The observed loss of muscles 5 and 25 in slou (S59) mutant embryos -- muscles that are derived from two daughter cells of a common progenitor (cluster I) -- is strictly correlated with the duplication of the segment border muscle (muscle 8). Because muscle 8 comes from the same lateral area as the progenitor of 5/25, this observation raises the question of whether loss of slou activity causes a transformation of the 5/25 progenitors/founders into muscle 8 progenitors/ founders. Alternatively, slou mutation could have non-autonomous effects on neighboring myoblasts causing a duplication of muscle 8. Recently, it has been shown that the homeobox gene lb is expressed in muscle 8 and its progenitor and functions in specifying this muscle, as well as the lateral adult muscle precursor that is derived from a sibling founder cell. As a first step toward clarifying the developmental relationships between the S59- and lb-expressing lateral muscles, a comparative expression analysis of the two genes in wild-type embryos was performed. During early stage 11, after S59 expression has initiated in the 5/25 progenitor, lb expression is observed in a dorsally abutting cluster of 6-7 cells. Shortly thereafter, lb expression becomes restricted to two progenitors within this promuscular cluster. These progenitors are still closely associated with the S59-expressing progenitor. During late stage 11, the S59 progenitor divides asymmetrically to generate two founders: a larger, dorsally positioned founder 5 and a smaller, more ventral founder 25. Upon completion of this division, each of the two lb progenitors also divides once to generate four founders that are arranged in close proximity. During late stages 12-13, muscle 25 founder migrates ventrally along a diagonal path to form muscle 25 in the posteriorly adjacent segment, whereas the muscle 5 founder migrates slightly dorsally to form muscle 5. At the same time, one of the four lb founders migrates dorsally along the segment border and ultimately fuses with surrounding myoblasts to form muscle 8. Two of the three remaining lb cells stay unfused at their original positions and form two lateral adult precursor cells. The third cell rapidly loses lb expression, which has prevented a definition of its ultimate fate (Knirr, 1999).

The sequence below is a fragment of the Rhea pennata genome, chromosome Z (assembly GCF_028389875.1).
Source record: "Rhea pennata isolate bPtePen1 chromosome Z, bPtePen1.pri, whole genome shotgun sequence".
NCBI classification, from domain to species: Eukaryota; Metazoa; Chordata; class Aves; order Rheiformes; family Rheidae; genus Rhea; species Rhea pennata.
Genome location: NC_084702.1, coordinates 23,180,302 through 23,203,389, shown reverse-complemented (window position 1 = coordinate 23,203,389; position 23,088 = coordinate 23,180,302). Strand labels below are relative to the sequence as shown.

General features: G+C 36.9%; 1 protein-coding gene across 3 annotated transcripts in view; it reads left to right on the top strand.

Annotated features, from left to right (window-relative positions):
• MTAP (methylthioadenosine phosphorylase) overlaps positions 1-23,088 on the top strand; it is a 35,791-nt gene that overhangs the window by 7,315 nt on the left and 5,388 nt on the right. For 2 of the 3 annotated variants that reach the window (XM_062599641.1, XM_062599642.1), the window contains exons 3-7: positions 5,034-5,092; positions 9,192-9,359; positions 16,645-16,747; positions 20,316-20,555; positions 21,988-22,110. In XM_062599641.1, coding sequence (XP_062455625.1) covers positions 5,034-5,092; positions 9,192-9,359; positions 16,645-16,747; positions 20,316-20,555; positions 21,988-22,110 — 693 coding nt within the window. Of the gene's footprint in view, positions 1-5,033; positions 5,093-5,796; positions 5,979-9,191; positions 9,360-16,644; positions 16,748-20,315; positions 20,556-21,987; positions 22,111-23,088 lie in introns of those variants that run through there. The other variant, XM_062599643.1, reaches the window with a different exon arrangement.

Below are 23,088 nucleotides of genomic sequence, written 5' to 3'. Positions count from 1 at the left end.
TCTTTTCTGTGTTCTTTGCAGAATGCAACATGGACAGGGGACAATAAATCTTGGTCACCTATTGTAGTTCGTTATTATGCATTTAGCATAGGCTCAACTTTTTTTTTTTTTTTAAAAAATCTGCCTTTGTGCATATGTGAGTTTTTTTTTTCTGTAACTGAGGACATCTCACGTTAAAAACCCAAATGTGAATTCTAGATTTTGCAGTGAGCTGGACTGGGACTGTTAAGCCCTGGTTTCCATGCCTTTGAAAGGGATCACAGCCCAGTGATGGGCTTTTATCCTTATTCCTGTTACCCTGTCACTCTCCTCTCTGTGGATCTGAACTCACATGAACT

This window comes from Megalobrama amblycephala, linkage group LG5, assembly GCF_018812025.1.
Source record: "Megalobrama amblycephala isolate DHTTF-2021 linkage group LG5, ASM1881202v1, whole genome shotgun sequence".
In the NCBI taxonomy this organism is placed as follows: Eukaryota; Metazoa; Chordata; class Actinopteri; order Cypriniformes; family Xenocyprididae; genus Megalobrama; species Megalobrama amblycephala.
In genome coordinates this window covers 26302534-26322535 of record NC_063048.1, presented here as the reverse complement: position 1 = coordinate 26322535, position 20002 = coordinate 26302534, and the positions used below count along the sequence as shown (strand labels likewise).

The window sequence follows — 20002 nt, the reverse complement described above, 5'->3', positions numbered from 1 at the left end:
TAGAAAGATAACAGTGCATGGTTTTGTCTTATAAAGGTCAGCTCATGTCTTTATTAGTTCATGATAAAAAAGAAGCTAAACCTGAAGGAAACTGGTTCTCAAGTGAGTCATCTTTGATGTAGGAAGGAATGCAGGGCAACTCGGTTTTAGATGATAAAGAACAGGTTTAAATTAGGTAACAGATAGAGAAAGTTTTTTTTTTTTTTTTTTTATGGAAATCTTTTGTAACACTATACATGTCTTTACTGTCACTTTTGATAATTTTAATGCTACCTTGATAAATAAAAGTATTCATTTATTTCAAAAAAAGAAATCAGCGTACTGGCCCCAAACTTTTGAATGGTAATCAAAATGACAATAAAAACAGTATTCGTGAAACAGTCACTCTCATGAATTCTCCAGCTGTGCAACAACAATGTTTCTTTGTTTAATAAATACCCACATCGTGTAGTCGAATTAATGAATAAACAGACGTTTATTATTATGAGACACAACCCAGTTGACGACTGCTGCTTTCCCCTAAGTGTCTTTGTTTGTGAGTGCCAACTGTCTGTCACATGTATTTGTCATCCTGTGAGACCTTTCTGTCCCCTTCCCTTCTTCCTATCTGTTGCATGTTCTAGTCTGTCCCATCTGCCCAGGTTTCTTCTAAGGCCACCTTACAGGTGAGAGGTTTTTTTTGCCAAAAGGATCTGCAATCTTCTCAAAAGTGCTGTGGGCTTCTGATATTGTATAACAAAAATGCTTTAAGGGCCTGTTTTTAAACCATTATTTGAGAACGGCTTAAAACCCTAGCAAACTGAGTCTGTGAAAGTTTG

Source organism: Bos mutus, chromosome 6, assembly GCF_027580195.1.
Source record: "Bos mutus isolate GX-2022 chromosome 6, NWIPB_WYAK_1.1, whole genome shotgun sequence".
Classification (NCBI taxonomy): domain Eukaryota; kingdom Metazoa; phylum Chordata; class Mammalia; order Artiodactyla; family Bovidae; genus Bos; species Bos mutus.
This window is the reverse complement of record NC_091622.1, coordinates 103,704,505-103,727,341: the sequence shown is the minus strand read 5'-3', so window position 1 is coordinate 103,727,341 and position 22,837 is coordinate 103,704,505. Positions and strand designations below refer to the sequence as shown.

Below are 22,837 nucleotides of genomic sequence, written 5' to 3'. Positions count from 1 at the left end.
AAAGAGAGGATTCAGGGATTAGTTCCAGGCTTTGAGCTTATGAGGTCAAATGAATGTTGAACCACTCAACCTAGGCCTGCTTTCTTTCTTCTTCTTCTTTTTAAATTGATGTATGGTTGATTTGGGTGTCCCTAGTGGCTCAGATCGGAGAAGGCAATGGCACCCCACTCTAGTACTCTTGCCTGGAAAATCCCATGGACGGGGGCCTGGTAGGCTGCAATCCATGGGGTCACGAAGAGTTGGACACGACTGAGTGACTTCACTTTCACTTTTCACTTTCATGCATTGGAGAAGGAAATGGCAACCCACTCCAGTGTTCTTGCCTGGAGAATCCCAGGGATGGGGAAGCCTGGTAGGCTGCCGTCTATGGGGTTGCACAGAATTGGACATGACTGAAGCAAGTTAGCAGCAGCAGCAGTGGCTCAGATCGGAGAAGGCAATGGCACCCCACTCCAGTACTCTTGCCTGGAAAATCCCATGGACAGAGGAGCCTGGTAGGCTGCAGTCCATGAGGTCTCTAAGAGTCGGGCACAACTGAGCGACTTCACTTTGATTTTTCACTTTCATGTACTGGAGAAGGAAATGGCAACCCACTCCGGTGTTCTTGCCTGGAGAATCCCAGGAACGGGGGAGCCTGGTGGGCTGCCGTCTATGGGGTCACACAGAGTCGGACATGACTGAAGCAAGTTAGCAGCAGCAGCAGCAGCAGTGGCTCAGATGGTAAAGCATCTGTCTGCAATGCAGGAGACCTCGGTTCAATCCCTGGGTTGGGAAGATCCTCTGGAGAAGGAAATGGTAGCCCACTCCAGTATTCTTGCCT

To determine whether the duplication of muscle 8 in the absence of slou (S59) activity is due to ectopic expression of lb, a similar analysis was performed in slou mutant embryos. In this analysis, an S59/lacZ line that expresses lacZ in early stages in the progenitor and founder cells for muscle 5 and 25 was used to follow lb cells and S59 founders. slou mutants indeed display lb expression in five founder cells instead of three, and upon division of the second lb progenitor, in six founder cells instead of four. Inspection of S59/lacZ and lb doubly stained embryos clearly demonstrates that the ectopic lb-expressing cells correspond to the cells that are supposed to be muscle 5 and muscle 25 founders. Furthermore, analysis of late-stage slou mutant embryos shows that the supernumerous lb founders now proceed along developmental pathways that are typical for bona fide lb cells. Thus, they form a second lb-expressing muscle 8 and an extra lateral adult muscle precursor in each segment. Because these observations suggest a normal function of slou (S59) in repressing lb in the founders of muscles 5 and 25, a test was performed to see whether ectopic expression of S59 could also repress lb in the authentic founders of muscle 8 and lateral adult muscle precursors. Pan-mesodermal expression of S59 indeed causes a strong reduction in the number of lb-expressing muscle founders, and, in many segments, their complete loss. As a consequence, many segments are lacking muscle 8 and lateral adult precursors in later stages, thus contributing to the strong aberrations in the muscle patterns seen in these embryos (Knirr, 1999).